Trainer prepared to go to High Court if found guilty at rehearing
Jim Best says he will do whatever it takes to clear his name if he is found guilty of ordering jockey Paul John to stop two of his horses in Monday's keenly anticipated verdict in his non-trier inquiry.
The Lewes trainer and his legal team will reassemble at BHA headquarters in High Holborn, London to hear the disciplinary panel's findings in the next phase of the lengthy and controversial case.
The panel will announce its verdict almost a year to the day that John produced the first of two contentious rides on Best-trained runners, on which the BHA based its case against Best.
The trainer has denied all charges and said on Sunday: "If I get the wrong result tomorrow I will never give up and I will do whatever I need to do. I will go to the High Court."
The panel, chaired by ex-Court of Appeal judge Sir William Gage and also including former amateur jump jockey William Norris QC and Nicholas Wachman, a former senior steward of the Turf Club in Ireland, retired to consider a verdict on November 25 following a five-day rehearing.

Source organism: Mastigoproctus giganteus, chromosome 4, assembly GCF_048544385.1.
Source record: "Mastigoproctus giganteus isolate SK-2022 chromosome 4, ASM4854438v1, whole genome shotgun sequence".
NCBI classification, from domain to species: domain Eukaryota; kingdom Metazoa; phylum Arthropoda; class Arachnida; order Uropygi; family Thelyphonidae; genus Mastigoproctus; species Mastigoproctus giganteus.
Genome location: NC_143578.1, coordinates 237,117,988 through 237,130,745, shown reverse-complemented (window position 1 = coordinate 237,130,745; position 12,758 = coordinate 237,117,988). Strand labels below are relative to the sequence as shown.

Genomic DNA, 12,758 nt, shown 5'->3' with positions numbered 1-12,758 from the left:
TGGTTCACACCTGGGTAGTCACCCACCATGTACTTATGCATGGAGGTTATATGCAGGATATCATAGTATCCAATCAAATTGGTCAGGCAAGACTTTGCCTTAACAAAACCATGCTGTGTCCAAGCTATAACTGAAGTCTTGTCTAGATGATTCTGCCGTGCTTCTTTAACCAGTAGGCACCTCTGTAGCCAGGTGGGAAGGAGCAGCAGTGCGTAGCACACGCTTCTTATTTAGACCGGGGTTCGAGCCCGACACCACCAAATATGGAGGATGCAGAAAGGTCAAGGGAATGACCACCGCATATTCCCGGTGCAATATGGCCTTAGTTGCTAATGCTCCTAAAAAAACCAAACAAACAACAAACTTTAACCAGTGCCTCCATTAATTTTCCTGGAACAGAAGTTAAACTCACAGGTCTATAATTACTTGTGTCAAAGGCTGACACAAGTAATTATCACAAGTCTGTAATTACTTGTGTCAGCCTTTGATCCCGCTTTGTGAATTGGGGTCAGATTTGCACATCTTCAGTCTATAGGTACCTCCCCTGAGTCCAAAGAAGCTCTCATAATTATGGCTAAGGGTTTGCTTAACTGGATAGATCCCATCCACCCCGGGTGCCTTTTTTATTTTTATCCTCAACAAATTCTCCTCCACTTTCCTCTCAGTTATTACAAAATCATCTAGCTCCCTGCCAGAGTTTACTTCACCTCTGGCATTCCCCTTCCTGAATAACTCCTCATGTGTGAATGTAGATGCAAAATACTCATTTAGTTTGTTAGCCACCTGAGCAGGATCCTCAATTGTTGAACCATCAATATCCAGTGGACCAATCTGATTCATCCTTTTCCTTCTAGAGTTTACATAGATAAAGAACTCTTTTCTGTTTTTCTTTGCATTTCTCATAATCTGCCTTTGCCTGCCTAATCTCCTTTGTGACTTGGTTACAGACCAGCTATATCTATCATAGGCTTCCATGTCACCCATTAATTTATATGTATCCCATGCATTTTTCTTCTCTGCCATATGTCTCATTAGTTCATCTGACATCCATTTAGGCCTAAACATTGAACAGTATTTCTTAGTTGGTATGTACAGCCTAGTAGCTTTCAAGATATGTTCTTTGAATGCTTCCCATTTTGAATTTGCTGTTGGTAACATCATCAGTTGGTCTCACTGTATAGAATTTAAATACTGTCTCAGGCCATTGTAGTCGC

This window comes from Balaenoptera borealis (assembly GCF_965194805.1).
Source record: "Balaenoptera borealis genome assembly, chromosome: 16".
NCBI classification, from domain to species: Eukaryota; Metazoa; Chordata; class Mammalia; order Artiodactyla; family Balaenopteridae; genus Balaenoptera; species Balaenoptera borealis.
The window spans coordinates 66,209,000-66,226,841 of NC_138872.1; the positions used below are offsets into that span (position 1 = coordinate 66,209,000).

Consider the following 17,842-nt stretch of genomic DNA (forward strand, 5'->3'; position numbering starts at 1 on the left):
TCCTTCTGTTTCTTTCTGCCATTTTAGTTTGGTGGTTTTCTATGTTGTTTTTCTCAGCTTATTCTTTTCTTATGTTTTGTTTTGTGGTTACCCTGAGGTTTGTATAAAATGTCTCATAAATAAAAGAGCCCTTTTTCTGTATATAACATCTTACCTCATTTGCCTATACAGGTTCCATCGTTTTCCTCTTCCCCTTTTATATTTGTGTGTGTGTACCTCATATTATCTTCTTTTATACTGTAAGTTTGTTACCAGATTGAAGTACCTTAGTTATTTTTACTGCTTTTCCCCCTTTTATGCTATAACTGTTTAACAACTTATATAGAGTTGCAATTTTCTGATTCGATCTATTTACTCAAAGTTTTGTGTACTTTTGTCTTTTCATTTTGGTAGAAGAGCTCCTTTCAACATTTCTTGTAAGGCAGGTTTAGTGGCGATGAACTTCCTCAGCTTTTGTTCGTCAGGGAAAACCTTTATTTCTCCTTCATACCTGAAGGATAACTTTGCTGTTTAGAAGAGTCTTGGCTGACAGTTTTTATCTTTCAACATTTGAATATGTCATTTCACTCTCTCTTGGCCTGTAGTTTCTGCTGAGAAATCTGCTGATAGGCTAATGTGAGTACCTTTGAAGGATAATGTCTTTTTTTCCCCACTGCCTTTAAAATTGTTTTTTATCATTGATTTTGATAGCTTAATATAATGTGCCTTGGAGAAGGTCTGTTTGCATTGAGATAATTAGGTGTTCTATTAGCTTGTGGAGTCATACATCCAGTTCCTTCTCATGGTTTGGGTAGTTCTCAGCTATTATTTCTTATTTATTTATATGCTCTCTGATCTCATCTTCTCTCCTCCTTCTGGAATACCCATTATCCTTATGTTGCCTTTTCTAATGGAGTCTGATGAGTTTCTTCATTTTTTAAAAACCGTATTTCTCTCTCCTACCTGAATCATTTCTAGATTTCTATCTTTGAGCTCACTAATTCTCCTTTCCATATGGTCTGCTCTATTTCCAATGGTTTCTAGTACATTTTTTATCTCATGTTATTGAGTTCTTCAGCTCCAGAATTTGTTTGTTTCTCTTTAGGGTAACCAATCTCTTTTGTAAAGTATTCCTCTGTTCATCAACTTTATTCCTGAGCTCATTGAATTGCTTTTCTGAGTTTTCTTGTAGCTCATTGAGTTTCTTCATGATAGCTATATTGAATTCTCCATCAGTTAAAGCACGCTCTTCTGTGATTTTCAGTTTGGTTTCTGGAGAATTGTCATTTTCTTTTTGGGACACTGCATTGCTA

The original guilty verdict against Best and four-year disqualification imposed had to be quashed after it emerged the BHA was a client of Matthew Lohn, the solicitor who chaired the first panel.
An appeal board ordered a second hearing because of a perception of bias and the insufficiency of the reasons given to support the verdict by the Lohn-chaired panel.
Best denies three charges, of instructing John to intentionally ensure Echo Brava and Missile Man did not run on their merits in races at Plumpton on December 14 and Towcester on December 17 last year, and of conduct prejudicial to the integrity, proper conduct or good reputation of horseracing.
If found guilty the trainer will have seven days to appeal from the time the panel releases written reasons for the findings, which are expected to be issued on Monday.
If Best is acquitted the BHA would likewise also have an opportunity to appeal.